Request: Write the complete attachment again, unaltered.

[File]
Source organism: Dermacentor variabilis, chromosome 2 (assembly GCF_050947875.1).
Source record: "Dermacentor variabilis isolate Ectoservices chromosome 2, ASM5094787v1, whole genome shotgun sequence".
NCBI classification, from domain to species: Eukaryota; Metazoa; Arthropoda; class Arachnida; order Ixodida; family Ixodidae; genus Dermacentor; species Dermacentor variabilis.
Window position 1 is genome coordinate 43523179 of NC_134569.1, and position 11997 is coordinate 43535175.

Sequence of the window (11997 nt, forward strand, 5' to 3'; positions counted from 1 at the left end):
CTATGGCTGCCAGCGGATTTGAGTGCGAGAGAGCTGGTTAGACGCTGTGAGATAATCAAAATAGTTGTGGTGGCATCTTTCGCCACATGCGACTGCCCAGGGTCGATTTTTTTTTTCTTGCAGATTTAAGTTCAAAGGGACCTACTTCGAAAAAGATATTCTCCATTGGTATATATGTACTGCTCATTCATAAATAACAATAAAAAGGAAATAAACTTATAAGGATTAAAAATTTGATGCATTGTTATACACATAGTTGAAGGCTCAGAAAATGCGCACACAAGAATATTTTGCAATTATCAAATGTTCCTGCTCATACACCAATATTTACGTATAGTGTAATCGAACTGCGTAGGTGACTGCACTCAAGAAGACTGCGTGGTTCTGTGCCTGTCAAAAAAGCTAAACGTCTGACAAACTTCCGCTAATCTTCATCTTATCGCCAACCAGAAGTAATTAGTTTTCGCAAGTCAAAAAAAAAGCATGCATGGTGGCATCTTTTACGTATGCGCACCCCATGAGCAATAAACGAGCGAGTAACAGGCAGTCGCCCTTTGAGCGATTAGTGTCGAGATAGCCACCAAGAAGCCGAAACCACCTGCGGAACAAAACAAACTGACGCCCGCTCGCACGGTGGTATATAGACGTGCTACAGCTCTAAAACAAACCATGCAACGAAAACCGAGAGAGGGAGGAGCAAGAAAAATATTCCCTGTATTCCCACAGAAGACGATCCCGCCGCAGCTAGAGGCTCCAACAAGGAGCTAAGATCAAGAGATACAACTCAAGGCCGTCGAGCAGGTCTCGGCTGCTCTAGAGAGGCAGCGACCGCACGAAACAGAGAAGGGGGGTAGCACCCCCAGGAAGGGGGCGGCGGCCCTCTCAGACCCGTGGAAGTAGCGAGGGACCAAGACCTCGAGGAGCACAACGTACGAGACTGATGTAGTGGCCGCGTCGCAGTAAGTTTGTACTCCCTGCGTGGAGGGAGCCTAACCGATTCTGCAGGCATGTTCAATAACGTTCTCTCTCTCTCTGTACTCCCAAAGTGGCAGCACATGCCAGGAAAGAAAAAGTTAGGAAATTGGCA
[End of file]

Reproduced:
Source organism: Dermacentor variabilis, chromosome 2 (assembly GCF_050947875.1).
Source record: "Dermacentor variabilis isolate Ectoservices chromosome 2, ASM5094787v1, whole genome shotgun sequence".
NCBI classification, from domain to species: Eukaryota; Metazoa; Arthropoda; class Arachnida; order Ixodida; family Ixodidae; genus Dermacentor; species Dermacentor variabilis.
Window position 1 is genome coordinate 43523179 of NC_134569.1, and position 11997 is coordinate 43535175.

Sequence of the window (11997 nt, forward strand, 5' to 3'; positions counted from 1 at the left end):
CTATGGCTGCCAGCGGATTTGAGTGCGAGAGAGCTGGTTAGACGCTGTGAGATAATCAAAATAGTTGTGGTGGCATCTTTCGCCACATGCGACTGCCCAGGGTCGATTTTTTTTTTCTTGCAGATTTAAGTTCAAAGGGACCTACTTCGAAAAAGATATTCTCCATTGGTATATATGTACTGCTCATTCATAAATAACAATAAAAAGGAAATAAACTTATAAGGATTAAAAATTTGATGCATTGTTATACACATAGTTGAAGGCTCAGAAAATGCGCACACAAGAATATTTTGCAATTATCAAATGTTCCTGCTCATACACCAATATTTACGTATAGTGTAATCGAACTGCGTAGGTGACTGCACTCAAGAAGACTGCGTGGTTCTGTGCCTGTCAAAAAAGCTAAACGTCTGACAAACTTCCGCTAATCTTCATCTTATCGCCAACCAGAAGTAATTAGTTTTCGCAAGTCAAAAAAAAAGCATGCATGGTGGCATCTTTTACGTATGCGCACCCCATGAGCAATAAACGAGCGAGTAACAGGCAGTCGCCCTTTGAGCGATTAGTGTCGAGATAGCCACCAAGAAGCCGAAACCACCTGCGGAACAAAACAAACTGACGCCCGCTCGCACGGTGGTATATAGACGTGCTACAGCTCTAAAACAAACCATGCAACGAAAACCGAGAGAGGGAGGAGCAAGAAAAATATTCCCTGTATTCCCACAGAAGACGATCCCGCCGCAGCTAGAGGCTCCAACAAGGAGCTAAGATCAAGAGATACAACTCAAGGCCGTCGAGCAGGTCTCGGCTGCTCTAGAGAGGCAGCGACCGCACGAAACAGAGAAGGGGGGTAGCACCCCCAGGAAGGGGGCGGCGGCCCTCTCAGACCCGTGGAAGTAGCGAGGGACCAAGACCTCGAGGAGCACAACGTACGAGACTGATGTAGTGGCCGCGTCGCAGTAAGTTTGTACTCCCTGCGTGGAGGGAGCCTAACCGATTCTGCAGGCATGTTCAATAACGTTCTCTCTCTCTCTGTACTCCCAAAGTGGCAGCACATGCCAGGAAAGAAAAAGTTAGGAAATTGGCA